Is it not ironic that a memorial for a man who led an austere life is named Raj Ghat?
The simple square platform in black marble with an eternal flame surrounded by lush green tapering landscaped lawn dotted by trees - the spot where Mahatma Gandhi was cremated in 1948 - has become synonymous with the name Raj Ghat.
But not many know that this green stretch comprising several samadhi sthals (memorials) along the west bank of the Yamuna river was actually a ghat (a kuchcha or a pucca stepped embankment).
Old-timers say this area was called Raja Rani Ka Ghat or simply Raj Ghat as an embankment for the royalty residing along the banks for several centuries.
Even today, scores of fishermen, boatmen or ferrymen and even those carrying out farming activity along the banks or on islands of the Yamuna river call it the Raj Ghat.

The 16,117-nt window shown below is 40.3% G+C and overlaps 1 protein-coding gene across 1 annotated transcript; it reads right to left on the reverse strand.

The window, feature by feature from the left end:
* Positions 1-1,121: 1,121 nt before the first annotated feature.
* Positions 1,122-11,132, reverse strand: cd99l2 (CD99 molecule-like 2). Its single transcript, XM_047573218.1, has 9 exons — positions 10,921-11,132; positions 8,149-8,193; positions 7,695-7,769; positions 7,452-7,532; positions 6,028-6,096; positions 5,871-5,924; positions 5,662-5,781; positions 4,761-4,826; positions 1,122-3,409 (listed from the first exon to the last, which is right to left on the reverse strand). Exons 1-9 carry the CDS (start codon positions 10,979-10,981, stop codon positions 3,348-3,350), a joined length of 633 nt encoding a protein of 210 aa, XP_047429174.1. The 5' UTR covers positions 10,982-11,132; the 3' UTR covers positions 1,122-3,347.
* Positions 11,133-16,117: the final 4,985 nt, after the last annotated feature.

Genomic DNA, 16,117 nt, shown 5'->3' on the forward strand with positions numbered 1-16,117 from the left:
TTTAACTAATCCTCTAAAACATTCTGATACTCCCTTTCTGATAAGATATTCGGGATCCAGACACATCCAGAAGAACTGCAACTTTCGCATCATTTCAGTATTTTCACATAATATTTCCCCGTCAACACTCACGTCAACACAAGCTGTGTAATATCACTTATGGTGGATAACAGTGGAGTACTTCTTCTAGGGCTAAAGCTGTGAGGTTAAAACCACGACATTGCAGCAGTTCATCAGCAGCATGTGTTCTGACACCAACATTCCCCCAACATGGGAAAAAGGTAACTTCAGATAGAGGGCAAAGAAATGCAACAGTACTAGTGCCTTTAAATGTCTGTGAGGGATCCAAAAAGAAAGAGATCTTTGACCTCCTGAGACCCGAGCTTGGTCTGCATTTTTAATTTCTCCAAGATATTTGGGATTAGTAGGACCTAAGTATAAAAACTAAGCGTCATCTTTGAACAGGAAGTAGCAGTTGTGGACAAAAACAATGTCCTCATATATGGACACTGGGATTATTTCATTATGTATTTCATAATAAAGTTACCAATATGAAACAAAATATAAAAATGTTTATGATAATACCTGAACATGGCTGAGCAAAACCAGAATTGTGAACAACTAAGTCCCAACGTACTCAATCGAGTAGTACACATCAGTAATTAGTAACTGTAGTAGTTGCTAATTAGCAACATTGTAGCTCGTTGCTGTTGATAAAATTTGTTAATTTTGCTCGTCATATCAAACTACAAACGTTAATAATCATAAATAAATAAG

"Raj Ghat was one of the many ghats along the Yamuna. Each of them had a different name and a different purpose to fulfil. Qudsia ghat was different and so was the ghat in front of Kotla. All that we have now is ghat numbers," Shubham Mishra, an urban planner living across the Mahatma's memorial on the Ring Road, said.
Something more for those who have not noticed: the milestone on the Ring Road right in front of the Raj Ghat entry gate reads "Delhi 0", the location from which distances are traditionally measured. Bet you didn't know this either.